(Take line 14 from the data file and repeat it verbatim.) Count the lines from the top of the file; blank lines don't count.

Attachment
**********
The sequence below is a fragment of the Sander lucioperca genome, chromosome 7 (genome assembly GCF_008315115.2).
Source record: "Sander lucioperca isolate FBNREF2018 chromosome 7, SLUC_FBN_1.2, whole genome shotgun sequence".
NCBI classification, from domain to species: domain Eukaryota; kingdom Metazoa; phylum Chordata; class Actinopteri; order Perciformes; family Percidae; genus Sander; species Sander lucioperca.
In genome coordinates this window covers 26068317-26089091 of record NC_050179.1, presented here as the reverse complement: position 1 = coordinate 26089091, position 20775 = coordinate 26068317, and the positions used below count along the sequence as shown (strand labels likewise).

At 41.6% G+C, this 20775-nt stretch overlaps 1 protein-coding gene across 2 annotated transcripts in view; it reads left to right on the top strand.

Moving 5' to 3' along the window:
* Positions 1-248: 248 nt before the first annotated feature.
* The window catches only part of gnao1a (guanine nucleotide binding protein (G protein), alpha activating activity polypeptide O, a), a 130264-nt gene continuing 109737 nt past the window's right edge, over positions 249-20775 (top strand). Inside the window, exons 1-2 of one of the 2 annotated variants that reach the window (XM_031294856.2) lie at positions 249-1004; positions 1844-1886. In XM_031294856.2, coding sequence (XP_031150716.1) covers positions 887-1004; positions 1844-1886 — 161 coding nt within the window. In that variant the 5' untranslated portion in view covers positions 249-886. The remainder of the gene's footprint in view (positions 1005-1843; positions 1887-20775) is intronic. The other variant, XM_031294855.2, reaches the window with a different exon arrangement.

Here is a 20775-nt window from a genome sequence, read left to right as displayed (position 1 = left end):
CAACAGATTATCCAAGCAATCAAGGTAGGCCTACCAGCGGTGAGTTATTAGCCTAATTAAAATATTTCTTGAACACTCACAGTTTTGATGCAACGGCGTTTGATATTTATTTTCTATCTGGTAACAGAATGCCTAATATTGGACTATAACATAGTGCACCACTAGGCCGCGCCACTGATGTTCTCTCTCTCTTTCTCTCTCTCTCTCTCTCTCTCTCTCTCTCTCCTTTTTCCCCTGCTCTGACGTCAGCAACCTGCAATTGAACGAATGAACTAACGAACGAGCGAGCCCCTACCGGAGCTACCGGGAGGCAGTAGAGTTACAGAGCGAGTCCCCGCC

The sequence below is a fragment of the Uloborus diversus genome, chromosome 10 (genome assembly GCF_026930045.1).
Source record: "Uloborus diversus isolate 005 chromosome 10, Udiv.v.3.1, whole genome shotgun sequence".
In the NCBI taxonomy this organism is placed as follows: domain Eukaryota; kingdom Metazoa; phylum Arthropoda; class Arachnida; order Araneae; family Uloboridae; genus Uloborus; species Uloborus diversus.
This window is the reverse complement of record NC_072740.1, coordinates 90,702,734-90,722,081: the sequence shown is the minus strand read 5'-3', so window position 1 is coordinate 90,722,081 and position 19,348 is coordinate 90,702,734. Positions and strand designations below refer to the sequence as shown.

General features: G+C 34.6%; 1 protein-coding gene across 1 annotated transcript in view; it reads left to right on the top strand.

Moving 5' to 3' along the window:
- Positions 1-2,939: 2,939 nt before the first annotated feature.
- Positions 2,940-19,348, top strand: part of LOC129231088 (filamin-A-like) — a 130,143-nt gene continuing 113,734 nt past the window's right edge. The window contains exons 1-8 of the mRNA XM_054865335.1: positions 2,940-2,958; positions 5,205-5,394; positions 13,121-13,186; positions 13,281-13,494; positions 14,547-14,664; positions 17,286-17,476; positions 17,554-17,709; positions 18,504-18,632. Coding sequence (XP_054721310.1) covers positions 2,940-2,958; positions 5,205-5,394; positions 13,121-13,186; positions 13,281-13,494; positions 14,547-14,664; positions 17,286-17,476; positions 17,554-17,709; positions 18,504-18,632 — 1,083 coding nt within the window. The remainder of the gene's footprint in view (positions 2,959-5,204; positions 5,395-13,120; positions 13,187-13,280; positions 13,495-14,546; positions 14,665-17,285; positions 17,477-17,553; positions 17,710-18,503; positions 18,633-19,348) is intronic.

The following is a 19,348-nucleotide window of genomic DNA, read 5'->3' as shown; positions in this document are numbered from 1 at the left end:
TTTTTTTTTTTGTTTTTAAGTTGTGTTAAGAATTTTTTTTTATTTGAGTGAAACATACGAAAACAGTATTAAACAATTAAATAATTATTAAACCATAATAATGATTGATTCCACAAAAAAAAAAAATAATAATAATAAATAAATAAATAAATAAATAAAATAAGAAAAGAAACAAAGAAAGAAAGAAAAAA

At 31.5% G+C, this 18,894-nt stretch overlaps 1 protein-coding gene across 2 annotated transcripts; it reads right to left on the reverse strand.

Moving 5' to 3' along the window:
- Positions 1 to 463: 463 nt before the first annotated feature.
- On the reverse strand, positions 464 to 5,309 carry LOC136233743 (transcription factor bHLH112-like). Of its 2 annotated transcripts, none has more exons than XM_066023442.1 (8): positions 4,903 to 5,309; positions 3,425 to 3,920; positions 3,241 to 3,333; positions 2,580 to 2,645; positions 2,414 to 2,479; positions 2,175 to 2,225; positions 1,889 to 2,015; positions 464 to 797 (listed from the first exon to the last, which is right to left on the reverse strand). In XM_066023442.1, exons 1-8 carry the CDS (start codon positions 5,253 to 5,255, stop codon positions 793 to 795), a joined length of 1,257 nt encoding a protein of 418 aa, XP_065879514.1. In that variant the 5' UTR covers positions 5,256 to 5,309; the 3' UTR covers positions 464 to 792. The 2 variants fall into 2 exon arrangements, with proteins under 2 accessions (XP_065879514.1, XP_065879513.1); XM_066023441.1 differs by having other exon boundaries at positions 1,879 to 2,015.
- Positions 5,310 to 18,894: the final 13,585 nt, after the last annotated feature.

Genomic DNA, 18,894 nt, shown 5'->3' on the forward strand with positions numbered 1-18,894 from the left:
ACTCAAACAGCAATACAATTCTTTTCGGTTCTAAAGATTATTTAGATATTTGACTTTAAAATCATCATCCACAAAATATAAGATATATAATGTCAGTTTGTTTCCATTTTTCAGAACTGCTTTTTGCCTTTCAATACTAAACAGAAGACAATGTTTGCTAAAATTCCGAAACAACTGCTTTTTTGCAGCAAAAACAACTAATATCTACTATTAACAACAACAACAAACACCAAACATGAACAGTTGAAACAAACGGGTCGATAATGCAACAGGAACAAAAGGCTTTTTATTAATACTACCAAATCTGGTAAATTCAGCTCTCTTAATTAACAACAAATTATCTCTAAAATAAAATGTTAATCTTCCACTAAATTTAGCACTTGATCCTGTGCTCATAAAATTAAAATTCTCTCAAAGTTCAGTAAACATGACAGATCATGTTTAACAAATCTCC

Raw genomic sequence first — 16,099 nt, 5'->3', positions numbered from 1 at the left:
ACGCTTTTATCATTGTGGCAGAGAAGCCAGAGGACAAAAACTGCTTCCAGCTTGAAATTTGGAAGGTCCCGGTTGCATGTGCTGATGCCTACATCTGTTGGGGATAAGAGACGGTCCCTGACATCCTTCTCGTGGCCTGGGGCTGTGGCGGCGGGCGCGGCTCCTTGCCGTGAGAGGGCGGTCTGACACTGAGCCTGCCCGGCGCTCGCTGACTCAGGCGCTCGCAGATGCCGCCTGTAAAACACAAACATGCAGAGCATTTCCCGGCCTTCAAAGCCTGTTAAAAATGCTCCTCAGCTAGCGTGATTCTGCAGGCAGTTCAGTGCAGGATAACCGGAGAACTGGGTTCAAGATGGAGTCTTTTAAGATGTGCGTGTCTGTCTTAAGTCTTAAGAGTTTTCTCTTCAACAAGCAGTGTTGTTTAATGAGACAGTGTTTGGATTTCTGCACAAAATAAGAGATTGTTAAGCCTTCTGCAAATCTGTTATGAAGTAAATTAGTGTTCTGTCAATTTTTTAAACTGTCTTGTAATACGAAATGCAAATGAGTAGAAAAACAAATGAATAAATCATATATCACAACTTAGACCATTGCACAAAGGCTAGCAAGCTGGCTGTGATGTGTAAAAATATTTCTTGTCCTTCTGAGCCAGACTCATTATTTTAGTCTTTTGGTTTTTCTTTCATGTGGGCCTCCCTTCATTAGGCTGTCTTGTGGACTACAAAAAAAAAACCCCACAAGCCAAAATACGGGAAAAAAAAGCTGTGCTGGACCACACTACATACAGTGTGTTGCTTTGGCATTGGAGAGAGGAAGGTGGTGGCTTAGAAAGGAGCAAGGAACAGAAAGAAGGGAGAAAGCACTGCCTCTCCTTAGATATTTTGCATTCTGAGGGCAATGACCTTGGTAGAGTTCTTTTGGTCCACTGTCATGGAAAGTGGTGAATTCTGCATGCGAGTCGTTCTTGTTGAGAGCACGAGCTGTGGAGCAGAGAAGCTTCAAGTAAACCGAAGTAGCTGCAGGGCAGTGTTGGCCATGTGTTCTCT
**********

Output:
This window is the reverse complement of record NC_072740.1, coordinates 90,702,734-90,722,081: the sequence shown is the minus strand read 5'-3', so window position 1 is coordinate 90,722,081 and position 19,348 is coordinate 90,702,734. Positions and strand designations below refer to the sequence as shown.